Giants win title at award night
by Andy Potts|05 APR 2019
The Belfast Giants celebrate with the trophy after winning the Elite Ice Hockey League.
photo: David Williams
A downtown hotel was the unlikely venue for the Belfast Giants to win Britain’s Elite League Championship after a dramatic finish to the regular season. The Giants wrapped up their league campaign on Saturday night, level on points with defending champion Cardiff Devils, but the Welsh team had one more game to play on the Sunday.

If Cardiff could take a point from its trip to Coventry, which was due to finish just as the Giants gathered for the team’s annual awards night at a Belfast hotel, the Devils would complete an unprecedented ‘three-peat’. Instead, a win for the Blaze sent the title across the Irish Sea as the Giants secured the crown by virtue of two more regulation time victories over the course of the 60-game campaign.

Coventry, which had secured its play-off place the previous evening, had rather less riding on the outcome of the game. That didn’t stop the Blaze making a fast start, with Nikolai Bryhnysveen giving the home team a fourth-minute lead. The second stanza began in similar fashion as David Clements doubled Coventry’s advantage on 21:01 before GB international Sam Duggan pulled a goal back for Cardiff. That was as good as it got for the Devils; Thom Flodqvist saw his penalty shot hit the piping before Ben Lake, another GB international, wrapped it up with an empty-net goal. Cardiff’s defeat prompted jubilation in a Belfast hotel where the Giants were gathering for their presentation night – just in time to learn they had scooped the biggest prize of the season.

Head coach Adam Keefe was on his way to the awards night as the action played out in Coventry. “I had the longest 25-minute taxi ride during the third period,” he told Giants TV. “Thankfully I got here with a minute left, just in time to see the eruption from our fan base and our players.

“What a special moment. It’ll probably never happen again at the awards night when we have our fans, our entire staff and every player together. Just to hear that noise... what a feeling!”

The party continued on Wednesday when the championship trophy was presented at a special ceremony in the Belfast City Hall. Lord Mayor of Belfast, Deirdre Hargey, paid tribute to the team’s contribution to the city’s sporting life since it was established in 2000. “When some said it wouldn’t last, you built a sport in our great city,” she said.
The Belfast Giants were welcomed by the Lord Mayor of Belfast, Deirdre Hargey, with the championship trophy.
photo: Matt Mackey/ Press Eye
The Giants’ triumph made a fitting send-off for one of Belfast’s adopted sons. Colin Shields announced his retirement last week at the end of this, his 11th season with the Giants. The Glasgow-born forward is GB’s record scorer in international play and this season moved ahead of Dave Clarke to top the Elite League all-time scoring charts. 

He reflected on a dramatic triumph in his final campaign. “We knew it was an outside shot and its obviously difficult when things aren’t in your hands but big props to Coventry, they did a job for us tonight. We’ve been in situations like this before but never right down to the last day of the season. This was a special one, it’s a nice way to go out at the end of my career.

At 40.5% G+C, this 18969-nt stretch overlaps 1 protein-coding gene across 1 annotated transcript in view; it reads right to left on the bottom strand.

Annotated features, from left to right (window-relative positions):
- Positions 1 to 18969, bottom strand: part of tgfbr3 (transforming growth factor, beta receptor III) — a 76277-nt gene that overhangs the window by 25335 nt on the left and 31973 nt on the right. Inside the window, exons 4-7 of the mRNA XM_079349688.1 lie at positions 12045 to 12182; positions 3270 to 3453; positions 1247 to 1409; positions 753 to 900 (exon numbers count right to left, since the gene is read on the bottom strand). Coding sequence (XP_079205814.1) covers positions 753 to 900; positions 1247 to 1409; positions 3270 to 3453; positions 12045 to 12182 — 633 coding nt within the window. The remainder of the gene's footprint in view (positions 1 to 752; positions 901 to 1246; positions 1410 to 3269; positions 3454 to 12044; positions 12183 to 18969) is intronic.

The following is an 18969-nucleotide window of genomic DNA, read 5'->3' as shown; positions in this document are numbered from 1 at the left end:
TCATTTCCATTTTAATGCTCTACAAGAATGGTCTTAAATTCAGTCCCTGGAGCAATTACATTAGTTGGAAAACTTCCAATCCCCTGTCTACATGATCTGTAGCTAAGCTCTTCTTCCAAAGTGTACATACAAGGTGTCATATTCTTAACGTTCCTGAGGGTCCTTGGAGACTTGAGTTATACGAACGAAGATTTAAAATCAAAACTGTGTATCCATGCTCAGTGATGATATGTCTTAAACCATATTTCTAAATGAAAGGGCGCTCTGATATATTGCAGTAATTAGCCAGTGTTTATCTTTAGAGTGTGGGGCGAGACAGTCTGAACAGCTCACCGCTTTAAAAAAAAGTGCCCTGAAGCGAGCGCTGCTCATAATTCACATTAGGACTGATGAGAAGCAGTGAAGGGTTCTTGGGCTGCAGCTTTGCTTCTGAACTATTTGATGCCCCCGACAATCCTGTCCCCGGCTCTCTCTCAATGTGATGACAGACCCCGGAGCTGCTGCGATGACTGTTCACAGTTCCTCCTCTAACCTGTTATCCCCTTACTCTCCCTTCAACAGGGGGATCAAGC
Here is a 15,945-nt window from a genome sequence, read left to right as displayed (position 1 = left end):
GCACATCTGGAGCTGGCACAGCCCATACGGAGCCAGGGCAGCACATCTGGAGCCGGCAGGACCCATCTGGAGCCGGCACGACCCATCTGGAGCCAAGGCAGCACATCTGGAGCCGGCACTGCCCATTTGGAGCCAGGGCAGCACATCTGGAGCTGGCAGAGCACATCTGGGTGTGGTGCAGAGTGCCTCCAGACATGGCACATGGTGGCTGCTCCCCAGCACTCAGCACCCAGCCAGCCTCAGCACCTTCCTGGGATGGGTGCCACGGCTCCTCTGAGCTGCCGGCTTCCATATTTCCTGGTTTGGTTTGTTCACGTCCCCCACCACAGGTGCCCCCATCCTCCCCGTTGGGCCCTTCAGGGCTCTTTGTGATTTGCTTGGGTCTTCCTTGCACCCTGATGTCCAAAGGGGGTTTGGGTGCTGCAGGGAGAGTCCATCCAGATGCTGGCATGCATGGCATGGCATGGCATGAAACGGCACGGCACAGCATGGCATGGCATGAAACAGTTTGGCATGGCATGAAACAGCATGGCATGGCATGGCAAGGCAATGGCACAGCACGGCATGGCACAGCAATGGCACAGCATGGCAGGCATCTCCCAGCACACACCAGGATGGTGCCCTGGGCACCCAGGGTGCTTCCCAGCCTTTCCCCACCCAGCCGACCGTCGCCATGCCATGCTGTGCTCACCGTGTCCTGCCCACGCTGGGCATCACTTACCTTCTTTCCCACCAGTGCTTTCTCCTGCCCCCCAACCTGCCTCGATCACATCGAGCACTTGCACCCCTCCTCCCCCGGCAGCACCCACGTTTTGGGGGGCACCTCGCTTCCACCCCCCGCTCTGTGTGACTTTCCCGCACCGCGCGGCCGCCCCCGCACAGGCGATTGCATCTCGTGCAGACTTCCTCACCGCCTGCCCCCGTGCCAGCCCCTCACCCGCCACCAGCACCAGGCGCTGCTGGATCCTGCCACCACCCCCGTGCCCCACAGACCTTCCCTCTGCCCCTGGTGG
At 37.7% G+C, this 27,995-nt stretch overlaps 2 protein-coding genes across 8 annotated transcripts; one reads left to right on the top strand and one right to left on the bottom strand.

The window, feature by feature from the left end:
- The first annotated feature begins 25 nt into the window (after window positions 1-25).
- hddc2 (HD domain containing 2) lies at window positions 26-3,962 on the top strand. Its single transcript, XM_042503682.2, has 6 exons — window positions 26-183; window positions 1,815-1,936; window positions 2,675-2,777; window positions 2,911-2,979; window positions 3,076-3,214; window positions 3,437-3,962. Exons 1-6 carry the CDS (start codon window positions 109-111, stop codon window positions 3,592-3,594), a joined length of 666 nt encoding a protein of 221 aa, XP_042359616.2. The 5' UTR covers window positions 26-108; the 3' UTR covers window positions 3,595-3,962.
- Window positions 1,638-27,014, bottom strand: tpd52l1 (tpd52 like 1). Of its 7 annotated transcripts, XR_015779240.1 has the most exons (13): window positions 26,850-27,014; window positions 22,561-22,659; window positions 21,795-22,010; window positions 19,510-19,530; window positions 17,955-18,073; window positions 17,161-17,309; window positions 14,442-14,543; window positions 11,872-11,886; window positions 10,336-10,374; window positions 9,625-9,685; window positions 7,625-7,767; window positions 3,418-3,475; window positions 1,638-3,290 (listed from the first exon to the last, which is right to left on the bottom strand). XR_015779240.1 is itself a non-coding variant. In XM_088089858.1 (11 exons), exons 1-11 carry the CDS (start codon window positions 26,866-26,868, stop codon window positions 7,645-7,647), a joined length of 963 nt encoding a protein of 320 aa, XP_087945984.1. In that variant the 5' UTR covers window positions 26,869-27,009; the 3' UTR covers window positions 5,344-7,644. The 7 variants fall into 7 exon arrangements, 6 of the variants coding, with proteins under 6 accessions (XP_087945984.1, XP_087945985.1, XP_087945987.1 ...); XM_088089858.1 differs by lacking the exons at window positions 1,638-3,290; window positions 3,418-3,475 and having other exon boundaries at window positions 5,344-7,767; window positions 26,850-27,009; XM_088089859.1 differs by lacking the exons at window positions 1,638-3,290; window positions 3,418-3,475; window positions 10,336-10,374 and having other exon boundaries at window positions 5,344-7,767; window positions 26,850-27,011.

“When that final whistle went the place went crazy. It was great to share it with all the fans. Especially after [my final league game] last night, which was really emotional for me, this night’s one to share with my teammates and all the fans who made it here.”

The last-day drama seemed an unlikely prospect earlier in the season, though. At one point Cardiff enjoyed an 11-point lead. Belfast went on a storming run, going 19-4-1 over its last 24 games but even as recently as March 22 the gap was still four points with both teams having four games to play. However, a surprise 2-3 loss for the Devils in Dundee opened the door – and Belfast did everything to keep the race alive. A 5-1 win over Sheffield was followed by a run of three games in four days to finish the campaign. That brought a 7-2 win at Coventry followed by home victories over Fife (7-0) and Dundee (6-4) to put the Giants on top of the pile after Saturday evening’s play. The Devils still had their destiny in their own hands – and a 9-1 thrashing of Milton Keynes Lightning on Saturday suggested that Andrew Lord’s team was in no mood to stumble at the last – but that fateful trip to Coventry ended Cardiff’s title dream at the last. “Gut-wrenching” was the coach’s verdict, telling BBC Wales: “You work nine months, day-in, day-out, and to lose on a tie-break is just brutal.”

The championship, Belfast’s fifth, completes a double after the Giants defended its Challenge Cup with an overtime victory against Guildford Flames early in March. The team also got to the final stage of the IIHF Continental Cup, hosting January’s final four and missing out on the trophy following a shootout defeat to Arlan Kokshetau of Kazakhstan in the last game of the tournament. WIth Arlan unable to take its place in the Champions Hockey League, Belfast was invited to take part as Continental Cup runner-up and will make its first appearance in the competition. Cardiff will join the Giants by virtue of taking second place in the Elite League this season.

Before that, though, the two rivals have one more trophy to contest at home. Keefe and his men will attempt to complete a sweep of Britain’s major hockey trophies by winning the play-offs, with Cardiff looking to ensure it picks up some hardware for the third consecutive season. Ironically, the Giants kick off with a two-legged knock-out contest against Coventry. The play-off final four takes place on the weekend of April 13-14 and Belfast will be hoping to become the first team to do the ‘treble’ since Nottingham Panthers in 2013 and the first ever to win the three big prizes plus its Conference.